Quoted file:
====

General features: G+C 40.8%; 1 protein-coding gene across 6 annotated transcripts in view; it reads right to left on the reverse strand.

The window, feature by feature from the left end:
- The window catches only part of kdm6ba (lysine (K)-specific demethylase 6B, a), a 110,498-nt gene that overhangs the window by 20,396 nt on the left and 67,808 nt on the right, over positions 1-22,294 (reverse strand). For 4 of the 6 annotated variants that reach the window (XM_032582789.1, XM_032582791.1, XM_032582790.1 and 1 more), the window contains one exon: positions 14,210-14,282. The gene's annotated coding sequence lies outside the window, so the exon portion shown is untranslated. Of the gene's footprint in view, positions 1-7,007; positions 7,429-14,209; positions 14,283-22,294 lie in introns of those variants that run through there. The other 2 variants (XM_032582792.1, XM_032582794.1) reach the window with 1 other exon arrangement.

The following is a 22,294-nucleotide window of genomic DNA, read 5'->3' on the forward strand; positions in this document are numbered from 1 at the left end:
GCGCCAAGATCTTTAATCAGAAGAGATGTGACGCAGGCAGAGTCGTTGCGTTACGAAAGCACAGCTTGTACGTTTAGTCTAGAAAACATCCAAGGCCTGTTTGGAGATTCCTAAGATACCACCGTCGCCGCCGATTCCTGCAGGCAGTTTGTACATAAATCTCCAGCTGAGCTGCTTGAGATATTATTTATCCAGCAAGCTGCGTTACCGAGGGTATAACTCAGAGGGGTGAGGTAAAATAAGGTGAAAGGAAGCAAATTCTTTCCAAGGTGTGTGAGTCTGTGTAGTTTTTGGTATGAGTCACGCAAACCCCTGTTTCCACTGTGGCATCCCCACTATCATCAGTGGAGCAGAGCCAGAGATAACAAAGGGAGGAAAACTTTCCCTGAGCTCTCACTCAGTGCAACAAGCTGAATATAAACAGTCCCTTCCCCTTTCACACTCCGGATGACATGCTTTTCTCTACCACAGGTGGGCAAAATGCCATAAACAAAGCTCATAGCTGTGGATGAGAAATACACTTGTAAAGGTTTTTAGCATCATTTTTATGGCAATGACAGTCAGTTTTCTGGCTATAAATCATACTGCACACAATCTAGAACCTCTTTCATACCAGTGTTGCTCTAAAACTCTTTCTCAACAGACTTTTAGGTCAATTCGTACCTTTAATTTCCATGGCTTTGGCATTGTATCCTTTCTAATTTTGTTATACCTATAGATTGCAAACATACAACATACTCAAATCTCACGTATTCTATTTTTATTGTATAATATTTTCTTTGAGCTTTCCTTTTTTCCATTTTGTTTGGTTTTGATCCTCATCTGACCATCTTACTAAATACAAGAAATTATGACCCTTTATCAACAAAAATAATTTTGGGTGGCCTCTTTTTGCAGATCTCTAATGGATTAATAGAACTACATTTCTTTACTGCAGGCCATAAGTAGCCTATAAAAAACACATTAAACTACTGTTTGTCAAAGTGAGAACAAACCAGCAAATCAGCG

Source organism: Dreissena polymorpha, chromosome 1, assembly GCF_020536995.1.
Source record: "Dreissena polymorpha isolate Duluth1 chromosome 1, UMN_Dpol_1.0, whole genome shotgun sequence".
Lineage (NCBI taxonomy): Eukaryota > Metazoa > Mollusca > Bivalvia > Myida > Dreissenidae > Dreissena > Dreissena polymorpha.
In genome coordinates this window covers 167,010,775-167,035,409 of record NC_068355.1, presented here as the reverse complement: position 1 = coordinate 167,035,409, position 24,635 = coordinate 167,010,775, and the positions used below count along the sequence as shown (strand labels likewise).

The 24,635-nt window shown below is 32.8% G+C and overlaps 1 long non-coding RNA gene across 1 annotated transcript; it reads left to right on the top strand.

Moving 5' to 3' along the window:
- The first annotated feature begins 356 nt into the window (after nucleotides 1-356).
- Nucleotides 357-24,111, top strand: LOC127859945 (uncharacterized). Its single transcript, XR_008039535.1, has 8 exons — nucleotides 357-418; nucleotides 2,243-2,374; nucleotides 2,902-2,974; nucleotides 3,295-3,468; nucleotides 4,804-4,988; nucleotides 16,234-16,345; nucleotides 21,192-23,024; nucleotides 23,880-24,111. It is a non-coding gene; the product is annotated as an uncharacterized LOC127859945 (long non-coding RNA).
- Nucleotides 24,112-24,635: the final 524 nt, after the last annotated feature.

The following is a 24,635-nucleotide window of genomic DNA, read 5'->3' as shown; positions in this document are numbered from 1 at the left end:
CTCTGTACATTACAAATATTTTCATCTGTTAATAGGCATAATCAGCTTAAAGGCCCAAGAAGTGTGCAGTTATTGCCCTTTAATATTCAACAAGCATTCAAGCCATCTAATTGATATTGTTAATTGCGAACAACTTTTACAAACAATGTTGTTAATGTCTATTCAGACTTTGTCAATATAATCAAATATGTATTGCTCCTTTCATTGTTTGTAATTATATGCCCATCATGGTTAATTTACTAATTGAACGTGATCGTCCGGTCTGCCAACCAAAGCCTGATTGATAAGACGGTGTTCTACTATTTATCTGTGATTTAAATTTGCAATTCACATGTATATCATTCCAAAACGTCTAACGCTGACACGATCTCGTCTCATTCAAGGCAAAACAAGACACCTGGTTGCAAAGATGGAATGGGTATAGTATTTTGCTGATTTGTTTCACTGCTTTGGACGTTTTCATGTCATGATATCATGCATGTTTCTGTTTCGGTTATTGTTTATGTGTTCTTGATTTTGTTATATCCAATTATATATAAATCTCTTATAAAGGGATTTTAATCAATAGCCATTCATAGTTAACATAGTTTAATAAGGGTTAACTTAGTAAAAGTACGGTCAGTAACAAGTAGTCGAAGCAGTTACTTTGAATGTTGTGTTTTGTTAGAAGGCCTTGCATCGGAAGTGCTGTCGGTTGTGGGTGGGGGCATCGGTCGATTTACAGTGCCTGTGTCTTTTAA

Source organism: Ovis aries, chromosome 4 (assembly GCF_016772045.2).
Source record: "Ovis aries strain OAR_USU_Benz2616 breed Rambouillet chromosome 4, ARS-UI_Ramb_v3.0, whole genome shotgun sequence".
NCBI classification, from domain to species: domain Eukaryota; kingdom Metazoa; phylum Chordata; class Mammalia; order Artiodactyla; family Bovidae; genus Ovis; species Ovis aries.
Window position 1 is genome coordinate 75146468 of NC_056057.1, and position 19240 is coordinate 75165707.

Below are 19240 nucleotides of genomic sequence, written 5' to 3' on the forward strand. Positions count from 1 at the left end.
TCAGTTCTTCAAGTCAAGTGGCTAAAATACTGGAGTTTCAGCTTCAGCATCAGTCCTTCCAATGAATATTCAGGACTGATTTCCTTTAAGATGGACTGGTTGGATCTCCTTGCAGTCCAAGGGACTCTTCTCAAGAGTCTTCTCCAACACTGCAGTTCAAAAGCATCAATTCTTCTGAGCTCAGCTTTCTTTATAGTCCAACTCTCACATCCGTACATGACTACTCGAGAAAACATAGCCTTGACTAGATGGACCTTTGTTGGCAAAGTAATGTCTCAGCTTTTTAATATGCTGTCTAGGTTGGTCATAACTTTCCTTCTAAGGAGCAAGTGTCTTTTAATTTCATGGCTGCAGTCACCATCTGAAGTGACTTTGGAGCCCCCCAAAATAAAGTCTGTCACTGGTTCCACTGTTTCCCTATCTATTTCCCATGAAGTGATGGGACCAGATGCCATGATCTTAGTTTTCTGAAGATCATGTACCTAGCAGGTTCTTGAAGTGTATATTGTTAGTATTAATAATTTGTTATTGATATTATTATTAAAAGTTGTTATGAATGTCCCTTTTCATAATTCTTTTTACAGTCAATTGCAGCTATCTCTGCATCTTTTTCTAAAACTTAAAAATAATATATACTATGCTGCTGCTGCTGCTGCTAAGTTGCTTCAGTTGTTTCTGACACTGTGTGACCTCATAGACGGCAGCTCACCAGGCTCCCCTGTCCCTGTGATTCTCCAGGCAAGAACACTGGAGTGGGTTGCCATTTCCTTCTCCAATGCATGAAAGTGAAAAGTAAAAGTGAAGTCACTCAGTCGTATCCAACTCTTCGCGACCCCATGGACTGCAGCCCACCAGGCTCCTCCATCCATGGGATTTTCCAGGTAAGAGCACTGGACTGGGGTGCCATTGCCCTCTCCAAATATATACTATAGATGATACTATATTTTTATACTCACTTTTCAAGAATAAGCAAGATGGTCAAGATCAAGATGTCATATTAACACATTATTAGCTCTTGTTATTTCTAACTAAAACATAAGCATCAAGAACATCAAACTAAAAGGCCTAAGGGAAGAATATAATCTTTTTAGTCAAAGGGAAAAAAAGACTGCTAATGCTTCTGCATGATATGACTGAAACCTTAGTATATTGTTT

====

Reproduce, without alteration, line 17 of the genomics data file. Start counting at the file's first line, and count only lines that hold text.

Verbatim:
Source organism: Ovis aries, chromosome 4 (assembly GCF_016772045.2).